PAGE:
The second part of the cleaning is to make sure that we only have unique search queries in the two Google Search Console data sets, in order to be able to connect them to the Google Search Ads data set.
Therefore, we need to set the column position in both data sets to ascending, to get the best positioned queries appearing first. When that’s done, mark the search query column and remove duplicates.
Close and Apply.
Now it is time to combine the three data sets, so we can get some nice insights.
We go to Manage relationships in the top menu, choose New, Create a relationship between the Search query columns and select Many to one.
If the data sets cannot be connected, then you have to go back to your data sets and see, if the columns are in the right formats, and ensure that duplicates have been removed.
We have now imported the data, cleaned it and connected it so we are ready to visualize the data to find some valuable insights.
Step 3 - Visualize the data and analyze the data for insights
After creating the relationship between the data sets, we should be able to combine data.
Click the Visualization tab to the left.
You will now see a white canvas. Pick the scatter chart in Visualizations on the right.
In the GSC 12m data set, drag and drop Query into the Details field.
Then you drag and drop Position into the X axis field. Finally, drag and drop Impressions into the Y axis field.
The scatter chart will look weird, so make sure to select Minimum instead of the default Count of .... for the two last data entries.
Now click the Format icon to make the last design improvements.
You have to turn on Display Category Labels, and I also recommend to turn on Color by category.
Below you now have the completed scatter chart using my example:
Each bubble is a keyword (I have removed the keyword label). On the X axis you can see its organic ranking in Google from 1 to 100. On the Y axis you can see the number of annual impressions.
I have inserted some Cards from Visualizations. In the end we found 896 keywords represented in all data sets representing 3 million annual impressions and 106.000 clicks.
This is already interesting, however, this is when it gets exciting.
You now drag Revenue from the GA 12m data set into the field Size (select minimum).
Now we can see, which search queries gave us the highest revenue in Google Ads over the last 12 months.
However, bear in mind that we look at the average ranking for the last 12 months. The average ranking could be very different from the current one. Therefore, we need to combine the two data sets with the last data set GSC ranking to get the current ranking.
Go to Manage relationships and create the connection between the two GSC datasets. When done, insert the Position from GSC ranking as the X axis. Now you have your most important search queries.
You are now ready to make a deep dive and find the most interesting keywords to work with. You can already gain insights now, however, I still recommend that you go deeper, and look at the traffic and revenue potential as well.
In the example above there are some bubbles which look promising. If it is a big bubble and it ranks in the position 4-20 with a reasonable traffic volume, it might be the obvious ones to go after.
However, with so many bubbles in the chart it is important to use the Filter options. You can use it to exclude or include certain keywords (e.g. brand queries), filter by position (e.g. only look at position 5-20) or look at keywords with a higher search volume (e.g. more than 100).
I could go on and on about the data analysis, however, for now make this exercise and then build upon it as you go.
To sum up:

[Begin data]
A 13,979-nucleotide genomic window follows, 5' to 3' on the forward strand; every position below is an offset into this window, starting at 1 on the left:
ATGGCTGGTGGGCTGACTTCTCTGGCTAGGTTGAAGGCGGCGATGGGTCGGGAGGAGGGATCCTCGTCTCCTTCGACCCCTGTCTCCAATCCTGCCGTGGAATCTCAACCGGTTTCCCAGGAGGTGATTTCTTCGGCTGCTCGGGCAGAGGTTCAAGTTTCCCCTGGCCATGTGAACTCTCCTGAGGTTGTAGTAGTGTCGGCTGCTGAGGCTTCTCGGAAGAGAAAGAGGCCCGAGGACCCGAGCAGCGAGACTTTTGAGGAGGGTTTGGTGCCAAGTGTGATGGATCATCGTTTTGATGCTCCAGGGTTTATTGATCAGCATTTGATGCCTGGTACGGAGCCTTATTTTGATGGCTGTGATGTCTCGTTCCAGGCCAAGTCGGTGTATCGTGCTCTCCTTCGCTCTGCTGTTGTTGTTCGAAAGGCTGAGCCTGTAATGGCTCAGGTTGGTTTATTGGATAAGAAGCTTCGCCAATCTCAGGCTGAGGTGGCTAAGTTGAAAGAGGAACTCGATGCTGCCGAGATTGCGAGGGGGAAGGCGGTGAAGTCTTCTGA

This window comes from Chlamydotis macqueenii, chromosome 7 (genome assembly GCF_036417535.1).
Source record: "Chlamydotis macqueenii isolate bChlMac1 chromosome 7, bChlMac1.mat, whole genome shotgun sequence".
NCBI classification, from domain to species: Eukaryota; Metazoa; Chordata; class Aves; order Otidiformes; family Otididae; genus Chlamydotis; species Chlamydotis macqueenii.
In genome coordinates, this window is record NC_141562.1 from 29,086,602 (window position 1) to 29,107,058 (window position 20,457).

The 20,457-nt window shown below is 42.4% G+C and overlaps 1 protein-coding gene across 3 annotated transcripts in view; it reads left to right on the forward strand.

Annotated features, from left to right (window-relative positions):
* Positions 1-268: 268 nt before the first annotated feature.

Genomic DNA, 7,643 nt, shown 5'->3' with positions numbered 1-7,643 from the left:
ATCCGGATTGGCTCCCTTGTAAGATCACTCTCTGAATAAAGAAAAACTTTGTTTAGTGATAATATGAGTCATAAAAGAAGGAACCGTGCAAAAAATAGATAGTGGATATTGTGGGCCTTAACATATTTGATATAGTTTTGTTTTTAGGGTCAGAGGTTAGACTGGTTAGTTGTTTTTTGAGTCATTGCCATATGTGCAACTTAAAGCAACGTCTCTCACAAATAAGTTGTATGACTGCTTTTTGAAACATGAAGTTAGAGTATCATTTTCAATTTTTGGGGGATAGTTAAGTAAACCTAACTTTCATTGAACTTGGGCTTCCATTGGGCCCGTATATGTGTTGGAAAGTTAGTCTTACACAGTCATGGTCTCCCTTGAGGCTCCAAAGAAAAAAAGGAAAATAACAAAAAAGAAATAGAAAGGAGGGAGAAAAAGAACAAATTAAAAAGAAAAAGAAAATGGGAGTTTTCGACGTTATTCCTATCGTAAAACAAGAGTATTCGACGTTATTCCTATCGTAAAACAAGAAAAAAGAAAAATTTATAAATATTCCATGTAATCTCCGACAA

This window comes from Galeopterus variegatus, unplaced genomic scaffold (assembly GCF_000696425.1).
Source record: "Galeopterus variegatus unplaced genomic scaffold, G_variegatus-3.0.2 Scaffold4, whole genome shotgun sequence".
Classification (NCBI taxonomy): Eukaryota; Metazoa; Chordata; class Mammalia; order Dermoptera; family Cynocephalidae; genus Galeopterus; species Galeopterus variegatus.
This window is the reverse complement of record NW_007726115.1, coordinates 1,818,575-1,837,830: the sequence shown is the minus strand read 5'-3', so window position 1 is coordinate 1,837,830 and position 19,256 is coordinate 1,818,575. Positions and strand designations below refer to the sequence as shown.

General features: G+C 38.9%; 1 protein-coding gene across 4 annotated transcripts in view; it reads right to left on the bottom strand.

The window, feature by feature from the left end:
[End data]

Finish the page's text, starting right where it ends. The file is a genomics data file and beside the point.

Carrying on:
When you combine data sets you will get unique insights, which will make your execution more precise. Instead of looking only at the search volume, you can easily combine this data with a layer of revenue keywords from Google Ads to know which keywords generate orders. While it is easy to get carried away by the keywords that can bring in thousands of extra visits, this analysis can prevent you from going in the wrong direction.
Since we are on the AccuRanker blog, I have included a bonus section how I use AccuRanker as part of the execution.
BONUS – How to use AccuRanker to execute on my Power BI insights
I found the keywords generating revenue before. Now I want to improve rankings in Google. In the end I added 851 search queries ranking on the first four pages of Google to my account in AccuRanker.
So how to tackle this huge list going forwards?
What I will do is tag each keyword into three buckets (Defend, Attack or Build) based on their position.
Top 3 rankings: Defend
These are your cash cows. You need to defend them actively, since they are on your competitors' radar. And the competitors are not sitting still.
4-20 positions: Attack
These are your future cash cows. If you rank for one of these keywords at the bottom of page 1 in Google, you probably get 0,5-1% traffic of the total search volume. Move it to the top 3 and you will get 5-20% of the traffic. Now that you know your Google Ads revenue, you can work out the revenue potential in the organic listings.
Outside the top 20: Build
If we leave out any possible technical obstacles or a low domain authority, then the reason you do not rank on the first two pages in Google is due to not delivering on the user intention. In that case, you have to re-position your existing pages and create new ones which fulfill this need.
In our example, the 851 keywords are distributed like this:
You can now follow the development routinely to know how well it is doing. At the same time, you will know how to work with the given keyword.
When you want to check the status of your project, you select the filter Compare to initial in AccuRanker. You then export the data to Excel.
Add a column after the Tags column and insert the following formula. My column is L and here I have my full list of keywords:
You have then created an updated tag, where you can set up a chart such as the one below, following the development.
I found this to be a good way of knowing how well I am doing, while making it an agile process.
That is it for now. I hope you are fired up to try out working in Power BI. If you have any questions then do let me know in the comments section below.
About the Author
Christopher Hofman Laursen is the Lead SEO at IMPACT Extend, a data driven digital marketing agency based in Copenhagen and Aarhus in Denmark.